The Senate Functional Committee on Human Rights raised seven legal objections over the Zainab Alert Bill on Wednesday and advised the relevant National Assembly committee to make further amendments before tabling it in the Senate.
The Senate panel raised the objections despite Human Rights Minister Shireen Mazari's insistence that the bill be passed as soon as possible as it had been under consideration in the National Assembly's human rights committee for eight months.
PPP Senator Mustafa Nawaz Khokhar, who chairs the Senate panel on human rights, said that the committee had highlighted legal shortcomings in the proposed bill.
In its recommendations, the panel said that the offences of child trafficking, kidnapping for ransom and kidnapping to gain property — both moveable and immoveable — should also be included in the bill.
Furthermore, the committee said that the sentence for slavery, kidnapping for ransom and torture should be different from the punishment for rape and murder. The panel also recommended that sections of Pakistan Penal Code and Prevention of Electronic Crimes Act should be made applicable in the proposed bill.
The term "child under eighteen years of age" be replaced with "child", the panel said.
The committee pointed out that the bill only applies to the Islamabad Capital Territory, while noting that it has definitions of crimes and proposes punishments, which would make it a criminal law.
The panel recommended that the bill should either eliminate crime and punishment or be implemented across the country.
Khokhar said that the next meeting of the panel will be held on January 20 where the proposed amendments will be discussed.
The Zainab Alert Bill, which addresses sexual crimes against children and proposes sentences for such offences, was passed by the National Assembly but was blocked in the Senate after PML-N Senator Mushahidullah Khan insisted that the bill be sent to the Senate committee.
The bill only extends to the Islamabad Capital Territory because the National Assembly’s powers are limited as the bill involves the Pakistan Penal Code and the Criminal Code of Procedures.
Therefore, the bill will have to be taken up separately in each of the provincial assemblies in order to be implemented at the provincial level.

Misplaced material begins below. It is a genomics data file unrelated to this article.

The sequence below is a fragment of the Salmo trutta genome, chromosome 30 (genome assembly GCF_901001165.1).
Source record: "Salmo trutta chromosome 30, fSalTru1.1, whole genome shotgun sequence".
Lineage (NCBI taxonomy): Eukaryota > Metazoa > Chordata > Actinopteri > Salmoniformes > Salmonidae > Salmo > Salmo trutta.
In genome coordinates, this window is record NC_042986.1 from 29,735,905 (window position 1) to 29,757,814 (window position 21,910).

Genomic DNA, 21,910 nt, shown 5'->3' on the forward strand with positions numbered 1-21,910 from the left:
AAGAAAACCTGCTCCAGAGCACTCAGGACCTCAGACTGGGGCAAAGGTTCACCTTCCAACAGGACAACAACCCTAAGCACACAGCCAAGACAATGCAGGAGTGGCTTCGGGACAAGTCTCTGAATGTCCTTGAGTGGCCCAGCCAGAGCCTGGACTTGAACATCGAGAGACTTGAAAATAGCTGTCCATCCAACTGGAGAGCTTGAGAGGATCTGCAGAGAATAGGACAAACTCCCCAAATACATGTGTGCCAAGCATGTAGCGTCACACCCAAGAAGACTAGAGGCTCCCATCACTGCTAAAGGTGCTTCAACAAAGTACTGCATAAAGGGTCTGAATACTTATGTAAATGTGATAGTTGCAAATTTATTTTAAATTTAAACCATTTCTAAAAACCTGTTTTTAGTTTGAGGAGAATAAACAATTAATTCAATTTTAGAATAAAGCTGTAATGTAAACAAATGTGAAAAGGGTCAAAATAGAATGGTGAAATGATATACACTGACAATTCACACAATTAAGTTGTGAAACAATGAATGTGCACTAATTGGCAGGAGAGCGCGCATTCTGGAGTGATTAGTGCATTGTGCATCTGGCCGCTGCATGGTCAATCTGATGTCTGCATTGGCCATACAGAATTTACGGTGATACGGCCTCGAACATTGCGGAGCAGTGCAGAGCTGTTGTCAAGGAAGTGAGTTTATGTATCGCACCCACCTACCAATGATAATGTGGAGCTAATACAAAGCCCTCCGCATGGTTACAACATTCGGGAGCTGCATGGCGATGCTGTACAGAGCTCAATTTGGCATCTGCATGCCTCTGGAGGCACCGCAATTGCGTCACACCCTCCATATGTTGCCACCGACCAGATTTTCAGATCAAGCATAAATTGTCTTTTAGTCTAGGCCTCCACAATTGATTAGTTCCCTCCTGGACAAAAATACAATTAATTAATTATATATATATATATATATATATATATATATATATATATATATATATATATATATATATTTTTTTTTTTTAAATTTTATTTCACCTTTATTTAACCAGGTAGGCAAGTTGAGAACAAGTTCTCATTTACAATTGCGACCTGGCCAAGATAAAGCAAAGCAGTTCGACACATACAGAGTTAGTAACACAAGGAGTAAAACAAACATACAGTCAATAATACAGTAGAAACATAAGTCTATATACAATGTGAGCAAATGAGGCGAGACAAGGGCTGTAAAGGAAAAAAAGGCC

Zainab Alert Bill
The bill — named after nine-year-old Zainab Ansari, who was murdered after being raped in Kasur in 2018 — was tabled by Mazari in June last year after multiple cases of horrific crimes against children emerged, mainly from Kasur.
In 2015, Kasur’s Hussain Khanwala village had attracted worldwide attention when a child pornography ring was busted. Hundreds of video clips had emerged showing a gang forcing dozens of minor boys and girls to perform sexual acts and filming them. The gang had also used the videos to blackmail families of the children and extorted millions in cash and jewellery from them.
In 2018, Zainab's rape and murder had sparked outrage and protests across the country after she was found dead in a trash heap in Kasur on January 9.
Her case was the twelfth such incident to occur within a 10-kilometre radius in the city over a 12-month period.
The heinous nature of the crime had seen immediate riots break out in Kasur — in which two people were killed — while #JusticeforZainab became a rallying cry for an end to violence against children.
Last year, once again, the Punjab district came into the limelight after police in September found remains of three minor boys who they suspected were murdered after being sexually assaulted.
At the time, Mazari had said it was "shocking to see continuing stories of child abuse victims surfacing in Kasur".
In a series of tweets, she had said the government's Zainab Alert Bill has been pending with the National Assembly Standing Committee on Human Rights chaired by PPP Chairperson Bilawal Bhutto-Zardari "for months now".
Mazari had said her ministry had written to the standing committee to forward the bill to the NA but it had not been done so far, describing the situation as "frustrating procedures of unnecessary delays in human rights non-political legislation".